From FCP X you can either send your entire timeline or a section over to Motion. For the entire timeline you will go to the Share Project menu and click Xsend Motion. This will open up the Xsend Motion App where you can tell Xsend Motion where to place the FCP XML, whether or not to create layer groups and where to save the Motion project that you will be creating. From there, Xsend Motion will launch your new project inside of Motion to be edited. If you only want to send a certain section of your timeline to Motion, you will need to create a compound clip (think of a submaster, if you are familiar with Avid Media Composer). Click the newly created compound clip and select File > Export XML. You will then open that XML inside of Xsend Motion, select your settings and click Continue — much like the previous way of sending the entire timeline to Motion.

Once you have made your magic motion graphics inside of Motion you will most likely need to get this back into FCP X. You have two options: export your new Motion project as an FCP X preset/template/generator or export a QuickTime for use in FCP X. My advice is to export a QuickTime as opposed to an FCP X preset/generator as it won’t require re-rendering, but you will need to decide this on a case-by-case basis.

Summing Up
In the end, I was really impressed with CrumplePop’s EchoRemover, AudioDenoise and Xsend Motion. At $99 a piece, some might consider AudioDenoise and EchoRemover a little expensive, but if you value your time and ability to improve your audio production quickly and easily, then $99 is a great price. They really give the editor the ability to focus on the content of the edit rather than fixing subpar audio recording.

Xsend Motion furthers the ability to focus on the content of your edit by letting you send multiple layers of video to Motion from FCP X without breaking each layer into separate QuickTimes, this plug-in seems so necessary it’s a wonder why it isn’t already in FCP X!

Brady Betzel is an online editor at Margarita Mix in Hollywood, working on Life Below Zero and Cutthroat Kitchen. You can email Brady at bradybetzel@gmail.com, and follow him on Twitter @allbetzroff. Earlier this year, Brady was nominated for an Emmy for his work on Disney’s Unforgettable Christmas Celebration.

 

Automatic Duck ships app that brings FCP X clips into Motion

During NAB 2016, we spoke to Automatic Duck co-founder Wes Plate about the upcoming release of Xsend Motion, which converts XML from Final Cut Pro X to a Motion 5 project, building a bridge between the two applications. The software, which costs $99, is now shipping, but if you buy it before June 8, it’s on sale for $79.

“We have been working on Xsend Motion for a long time, and while it was great to announce at NAB that it was coming, we’re thrilled to finally have it available,” says Plate. “The day after it shipped a customer wrote to me that Xsend Motion ‘really saved our bacon.’ Xsend Motion is already finding its audience.”

Xsend Motion, which reads XML exports, or is able to process projects directly from the Final Cut Pro X Share menu, is also able to translate clip transforms, speed changes, and many third party filters. It can be purchased through FxFactory.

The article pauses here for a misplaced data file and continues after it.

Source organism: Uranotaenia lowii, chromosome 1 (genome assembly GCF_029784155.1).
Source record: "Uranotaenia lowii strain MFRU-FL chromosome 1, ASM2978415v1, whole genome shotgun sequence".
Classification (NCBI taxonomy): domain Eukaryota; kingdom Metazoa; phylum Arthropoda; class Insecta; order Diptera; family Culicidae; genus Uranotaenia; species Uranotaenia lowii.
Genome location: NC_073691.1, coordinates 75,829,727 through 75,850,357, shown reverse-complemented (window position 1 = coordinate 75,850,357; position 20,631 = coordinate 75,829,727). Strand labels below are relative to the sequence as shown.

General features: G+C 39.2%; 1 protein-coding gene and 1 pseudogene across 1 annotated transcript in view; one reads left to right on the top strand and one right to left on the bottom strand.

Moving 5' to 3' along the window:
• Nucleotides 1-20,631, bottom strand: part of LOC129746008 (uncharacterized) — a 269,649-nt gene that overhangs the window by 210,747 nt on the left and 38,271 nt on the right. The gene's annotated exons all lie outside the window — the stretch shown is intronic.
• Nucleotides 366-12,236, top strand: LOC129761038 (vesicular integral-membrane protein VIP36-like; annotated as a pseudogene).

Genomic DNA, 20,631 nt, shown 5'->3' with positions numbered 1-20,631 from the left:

Check out our interview with Wes about Xsend Motion during NAB.

Automatic Duck’s Wes Plate talks about building bridges

By Randi Altman

If you’ve worked in post production during the past 14 years, there is a very good chance you know Automatic Duck and its president, Wes Plate. Over their time in business, Wes and his father, Harry, have created a number of software tools designed to make different programs and formats work together… the ultimate facilitators.

In 2011, Automatic Duck licensed its technology to Adobe, and Wes joined them as head of its Prelude team. While Adobe had acquired the technological assets of Automatic Duck, it did not acquire Automatic Duck, the company.

Fast forward a few years and the Plates and Automatic Duck are back with new products. As you might expect, Automatic Duck Ximport AE and Automatic Duck Media Copy 4.0 are designed to make post pros’ lives easier. Ximport AE transfers entire timelines, including cuts, third-party effects and transitions from Final Cut Pro X to Adobe After Effects. Media Copy 4.0 uses AAF and XML to simplify copying and moving media files from any Final Cut Pro 7, Final Cut Pro X or Avid Media Composer/Symphony project. Both products are being sold via Red Giant.

XimportAE-After Effects copy

XimportAE — After Effects

On the heels of this news, we reached out to Wes Plate, who, after working for Adobe for two years, is back at the family business.

When you joined Adobe, they bought your technology. How did that work with this AE plug-in?
We do have the ability to use some of what Adobe acquired from us, but we are also limited in some ways. We told them we had an idea for a product — translating Final Cut Pro X into After Effects, and they said, “Okay.” We used some of the After Effects code from the past, but we also had to add a whole bunch of new code for Final Cut Pro X. We are still really good working partners with Adobe and we could not have made this product without rewriting everything from scratch without their help or without their permission.

Why now, and why this?